We first met Lilo at nine weeks for her initial vaccine and health check.
Even though she was bouncy and full of gusto, she had a bit of a pot belly but was otherwise healthy. Unfortunately, Lilo had no real history of worming before her new mummy and daddy got her.
Lilo was given worm tablets and the advice she may pass worms and have an upset tummy.
A few day later, Lilo returned after having some diarrhoea and vomiting and was off her food.
She had also had a bit of a chew of a plastic lid!
She was found to be hydrated, her temperature, heart rate and breathing were all ok, but she was sore to touch around her stomach. Abdominal palpation would also produce a small vomit at times. Her blood work was all clear and was given an anti-nausea injection.
Overnight, she was happy in herself but was flat again by lunch.
We were concerned about a foreign body blockage with plastic, which would require surgery to remove, or post worming gastroenteritis. When dogs with a heavy worm burden are wormed, the worms can do a lot of damage to the lining of the gastro intestinal tract as they detach and die.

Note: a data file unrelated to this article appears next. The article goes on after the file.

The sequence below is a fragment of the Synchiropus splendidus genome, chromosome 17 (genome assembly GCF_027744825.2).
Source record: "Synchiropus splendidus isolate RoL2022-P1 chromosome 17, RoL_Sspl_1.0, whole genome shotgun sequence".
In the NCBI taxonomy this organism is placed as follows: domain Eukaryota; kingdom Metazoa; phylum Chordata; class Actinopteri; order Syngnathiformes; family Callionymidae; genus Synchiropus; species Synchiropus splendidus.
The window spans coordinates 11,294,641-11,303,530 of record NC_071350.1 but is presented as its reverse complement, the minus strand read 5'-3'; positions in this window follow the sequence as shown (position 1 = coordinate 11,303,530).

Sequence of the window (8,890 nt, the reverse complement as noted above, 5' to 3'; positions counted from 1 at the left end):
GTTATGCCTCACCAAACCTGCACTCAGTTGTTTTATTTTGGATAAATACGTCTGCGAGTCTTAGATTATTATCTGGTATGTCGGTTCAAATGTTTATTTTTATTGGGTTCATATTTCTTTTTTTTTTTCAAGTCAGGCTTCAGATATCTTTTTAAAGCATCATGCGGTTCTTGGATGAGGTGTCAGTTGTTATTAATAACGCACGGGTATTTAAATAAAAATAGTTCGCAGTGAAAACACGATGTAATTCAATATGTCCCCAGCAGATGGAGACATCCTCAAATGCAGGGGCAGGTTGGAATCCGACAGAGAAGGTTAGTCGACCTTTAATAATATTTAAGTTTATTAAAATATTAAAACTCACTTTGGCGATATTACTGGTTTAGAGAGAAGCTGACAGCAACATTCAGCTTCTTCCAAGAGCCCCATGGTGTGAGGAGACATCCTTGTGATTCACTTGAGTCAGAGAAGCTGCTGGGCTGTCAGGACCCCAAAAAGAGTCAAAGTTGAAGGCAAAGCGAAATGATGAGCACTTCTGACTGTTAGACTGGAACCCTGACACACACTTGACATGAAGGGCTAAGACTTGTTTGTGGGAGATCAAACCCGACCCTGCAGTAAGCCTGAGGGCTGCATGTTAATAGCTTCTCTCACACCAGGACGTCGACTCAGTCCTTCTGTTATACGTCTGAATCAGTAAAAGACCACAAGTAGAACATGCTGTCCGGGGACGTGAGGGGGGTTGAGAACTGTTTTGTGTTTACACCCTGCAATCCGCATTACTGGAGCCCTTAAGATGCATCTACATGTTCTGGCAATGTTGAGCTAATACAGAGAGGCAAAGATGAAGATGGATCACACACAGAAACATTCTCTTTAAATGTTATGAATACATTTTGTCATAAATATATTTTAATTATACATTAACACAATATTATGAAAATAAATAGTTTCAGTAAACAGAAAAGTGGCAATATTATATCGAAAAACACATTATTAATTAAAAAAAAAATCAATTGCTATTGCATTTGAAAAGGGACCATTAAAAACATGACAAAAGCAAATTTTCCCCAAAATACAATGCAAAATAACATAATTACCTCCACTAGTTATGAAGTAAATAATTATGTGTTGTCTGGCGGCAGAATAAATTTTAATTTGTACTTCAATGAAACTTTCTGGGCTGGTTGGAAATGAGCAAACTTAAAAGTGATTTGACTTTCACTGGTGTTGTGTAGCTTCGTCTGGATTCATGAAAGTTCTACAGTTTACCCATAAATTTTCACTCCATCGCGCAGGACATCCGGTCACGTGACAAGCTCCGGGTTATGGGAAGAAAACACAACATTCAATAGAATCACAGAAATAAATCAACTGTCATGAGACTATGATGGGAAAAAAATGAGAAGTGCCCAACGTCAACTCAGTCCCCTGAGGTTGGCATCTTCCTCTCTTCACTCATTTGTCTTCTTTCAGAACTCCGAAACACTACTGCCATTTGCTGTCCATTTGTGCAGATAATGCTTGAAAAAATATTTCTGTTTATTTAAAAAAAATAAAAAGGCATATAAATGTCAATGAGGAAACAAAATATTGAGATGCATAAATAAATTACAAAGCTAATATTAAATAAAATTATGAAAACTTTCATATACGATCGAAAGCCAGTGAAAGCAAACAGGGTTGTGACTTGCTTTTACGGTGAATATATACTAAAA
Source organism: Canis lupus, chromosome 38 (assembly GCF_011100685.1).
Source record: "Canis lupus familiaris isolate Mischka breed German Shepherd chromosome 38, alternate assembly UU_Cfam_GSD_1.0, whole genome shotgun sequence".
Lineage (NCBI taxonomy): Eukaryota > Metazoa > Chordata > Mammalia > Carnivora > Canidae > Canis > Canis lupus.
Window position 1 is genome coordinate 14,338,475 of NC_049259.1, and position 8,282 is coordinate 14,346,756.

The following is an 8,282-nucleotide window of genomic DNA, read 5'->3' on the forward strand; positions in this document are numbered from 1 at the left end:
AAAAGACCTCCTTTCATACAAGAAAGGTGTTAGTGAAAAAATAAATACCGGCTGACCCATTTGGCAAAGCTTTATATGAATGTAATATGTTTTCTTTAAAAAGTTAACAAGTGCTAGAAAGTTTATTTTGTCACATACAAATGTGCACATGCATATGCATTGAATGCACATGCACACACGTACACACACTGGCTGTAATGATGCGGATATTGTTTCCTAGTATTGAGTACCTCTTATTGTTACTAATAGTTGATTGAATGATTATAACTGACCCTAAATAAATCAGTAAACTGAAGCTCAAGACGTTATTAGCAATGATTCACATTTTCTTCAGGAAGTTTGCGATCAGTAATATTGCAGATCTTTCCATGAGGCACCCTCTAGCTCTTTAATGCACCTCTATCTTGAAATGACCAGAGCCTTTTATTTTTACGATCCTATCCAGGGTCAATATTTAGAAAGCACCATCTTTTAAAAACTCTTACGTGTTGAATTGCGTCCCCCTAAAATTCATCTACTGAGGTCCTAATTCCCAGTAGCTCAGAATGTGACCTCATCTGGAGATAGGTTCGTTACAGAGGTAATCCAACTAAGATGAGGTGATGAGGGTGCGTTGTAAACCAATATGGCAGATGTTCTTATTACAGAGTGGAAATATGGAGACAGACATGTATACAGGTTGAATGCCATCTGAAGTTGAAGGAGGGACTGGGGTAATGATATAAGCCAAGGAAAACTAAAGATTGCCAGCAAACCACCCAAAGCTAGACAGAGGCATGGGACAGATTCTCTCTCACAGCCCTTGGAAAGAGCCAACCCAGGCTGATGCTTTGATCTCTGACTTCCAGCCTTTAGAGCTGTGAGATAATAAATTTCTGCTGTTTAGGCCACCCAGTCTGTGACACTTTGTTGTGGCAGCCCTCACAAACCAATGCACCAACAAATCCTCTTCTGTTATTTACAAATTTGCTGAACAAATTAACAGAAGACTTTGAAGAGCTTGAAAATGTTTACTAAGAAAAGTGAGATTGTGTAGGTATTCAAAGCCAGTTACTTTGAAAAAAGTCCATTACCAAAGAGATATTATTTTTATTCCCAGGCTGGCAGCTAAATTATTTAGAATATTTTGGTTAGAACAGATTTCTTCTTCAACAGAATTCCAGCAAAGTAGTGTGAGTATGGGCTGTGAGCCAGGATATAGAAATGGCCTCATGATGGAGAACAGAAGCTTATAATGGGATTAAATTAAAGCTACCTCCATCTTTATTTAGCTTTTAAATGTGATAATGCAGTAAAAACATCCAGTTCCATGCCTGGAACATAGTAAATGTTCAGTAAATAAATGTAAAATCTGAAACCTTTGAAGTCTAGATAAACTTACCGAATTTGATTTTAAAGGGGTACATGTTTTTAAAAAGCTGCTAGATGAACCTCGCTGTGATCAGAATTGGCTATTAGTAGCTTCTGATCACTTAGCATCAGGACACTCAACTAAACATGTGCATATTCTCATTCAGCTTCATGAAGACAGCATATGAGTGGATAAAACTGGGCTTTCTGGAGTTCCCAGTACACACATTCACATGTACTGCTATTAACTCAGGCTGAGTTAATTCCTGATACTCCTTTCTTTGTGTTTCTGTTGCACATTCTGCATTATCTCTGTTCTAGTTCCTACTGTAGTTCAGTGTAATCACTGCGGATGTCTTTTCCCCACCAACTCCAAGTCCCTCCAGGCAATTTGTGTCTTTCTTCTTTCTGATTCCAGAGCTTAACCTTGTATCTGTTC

Lilo was admitted to hospital for IV fluid therapy, pain management and observation. She was touch and go for 48 hours as her body tried to cope with the damage to her intestines. Her severe diarrhoea made her lethargic and anaemic.
Ultimately, we diagnosed Lilo with post worming gastroenteritis.
After a couple of days of TLC, hand feeding, and a lot of emptying of her bowels, Lilo was fit to go home!
She is now a bubbly, eager puppy who runs into the clinic to see us.
We advise regular worming for all puppies, kittens and adults.
If you have any questions about worming or other preventions, please give us a call to discuss.